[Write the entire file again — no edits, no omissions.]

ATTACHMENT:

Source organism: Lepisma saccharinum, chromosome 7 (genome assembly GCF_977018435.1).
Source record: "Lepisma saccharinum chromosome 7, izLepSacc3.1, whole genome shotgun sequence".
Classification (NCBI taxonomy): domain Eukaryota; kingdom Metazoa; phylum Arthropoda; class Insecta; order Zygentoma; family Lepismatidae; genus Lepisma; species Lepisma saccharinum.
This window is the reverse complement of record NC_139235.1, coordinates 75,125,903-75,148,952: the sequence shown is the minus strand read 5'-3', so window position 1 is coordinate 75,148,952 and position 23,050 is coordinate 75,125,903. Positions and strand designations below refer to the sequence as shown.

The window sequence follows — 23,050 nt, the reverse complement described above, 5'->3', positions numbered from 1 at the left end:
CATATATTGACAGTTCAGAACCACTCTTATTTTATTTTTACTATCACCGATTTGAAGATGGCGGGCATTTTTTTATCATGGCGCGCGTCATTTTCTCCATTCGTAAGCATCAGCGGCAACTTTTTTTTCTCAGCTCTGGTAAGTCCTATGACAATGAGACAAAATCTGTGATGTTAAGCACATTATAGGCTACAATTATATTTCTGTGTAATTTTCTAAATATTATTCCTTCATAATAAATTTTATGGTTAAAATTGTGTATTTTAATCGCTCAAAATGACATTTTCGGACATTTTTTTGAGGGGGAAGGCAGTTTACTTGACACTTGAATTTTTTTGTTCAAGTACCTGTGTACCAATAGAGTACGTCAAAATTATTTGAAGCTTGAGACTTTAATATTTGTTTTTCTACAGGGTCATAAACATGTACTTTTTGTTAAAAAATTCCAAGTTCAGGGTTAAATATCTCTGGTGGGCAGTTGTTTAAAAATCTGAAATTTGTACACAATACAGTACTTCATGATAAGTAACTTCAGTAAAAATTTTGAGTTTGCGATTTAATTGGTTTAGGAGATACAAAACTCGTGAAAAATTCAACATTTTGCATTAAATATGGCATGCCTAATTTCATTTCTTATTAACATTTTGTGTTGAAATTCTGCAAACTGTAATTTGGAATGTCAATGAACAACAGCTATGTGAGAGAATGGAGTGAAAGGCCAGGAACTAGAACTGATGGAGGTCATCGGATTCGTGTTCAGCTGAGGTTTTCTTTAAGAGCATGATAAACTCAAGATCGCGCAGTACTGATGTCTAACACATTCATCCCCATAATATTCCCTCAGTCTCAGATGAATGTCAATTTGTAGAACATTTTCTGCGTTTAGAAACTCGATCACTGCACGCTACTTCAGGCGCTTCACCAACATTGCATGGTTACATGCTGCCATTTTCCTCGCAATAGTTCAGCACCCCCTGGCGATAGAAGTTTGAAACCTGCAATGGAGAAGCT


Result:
Source organism: Lepisma saccharinum, chromosome 7 (genome assembly GCF_977018435.1).
Source record: "Lepisma saccharinum chromosome 7, izLepSacc3.1, whole genome shotgun sequence".
Classification (NCBI taxonomy): domain Eukaryota; kingdom Metazoa; phylum Arthropoda; class Insecta; order Zygentoma; family Lepismatidae; genus Lepisma; species Lepisma saccharinum.
This window is the reverse complement of record NC_139235.1, coordinates 75,125,903-75,148,952: the sequence shown is the minus strand read 5'-3', so window position 1 is coordinate 75,148,952 and position 23,050 is coordinate 75,125,903. Positions and strand designations below refer to the sequence as shown.

The window sequence follows — 23,050 nt, the reverse complement described above, 5'->3', positions numbered from 1 at the left end:
CATATATTGACAGTTCAGAACCACTCTTATTTTATTTTTACTATCACCGATTTGAAGATGGCGGGCATTTTTTTATCATGGCGCGCGTCATTTTCTCCATTCGTAAGCATCAGCGGCAACTTTTTTTTCTCAGCTCTGGTAAGTCCTATGACAATGAGACAAAATCTGTGATGTTAAGCACATTATAGGCTACAATTATATTTCTGTGTAATTTTCTAAATATTATTCCTTCATAATAAATTTTATGGTTAAAATTGTGTATTTTAATCGCTCAAAATGACATTTTCGGACATTTTTTTGAGGGGGAAGGCAGTTTACTTGACACTTGAATTTTTTTGTTCAAGTACCTGTGTACCAATAGAGTACGTCAAAATTATTTGAAGCTTGAGACTTTAATATTTGTTTTTCTACAGGGTCATAAACATGTACTTTTTGTTAAAAAATTCCAAGTTCAGGGTTAAATATCTCTGGTGGGCAGTTGTTTAAAAATCTGAAATTTGTACACAATACAGTACTTCATGATAAGTAACTTCAGTAAAAATTTTGAGTTTGCGATTTAATTGGTTTAGGAGATACAAAACTCGTGAAAAATTCAACATTTTGCATTAAATATGGCATGCCTAATTTCATTTCTTATTAACATTTTGTGTTGAAATTCTGCAAACTGTAATTTGGAATGTCAATGAACAACAGCTATGTGAGAGAATGGAGTGAAAGGCCAGGAACTAGAACTGATGGAGGTCATCGGATTCGTGTTCAGCTGAGGTTTTCTTTAAGAGCATGATAAACTCAAGATCGCGCAGTACTGATGTCTAACACATTCATCCCCATAATATTCCCTCAGTCTCAGATGAATGTCAATTTGTAGAACATTTTCTGCGTTTAGAAACTCGATCACTGCACGCTACTTCAGGCGCTTCACCAACATTGCATGGTTACATGCTGCCATTTTCCTCGCAATAGTTCAGCACCCCCTGGCGATAGAAGTTTGAAACCTGCAATGGAGAAGCT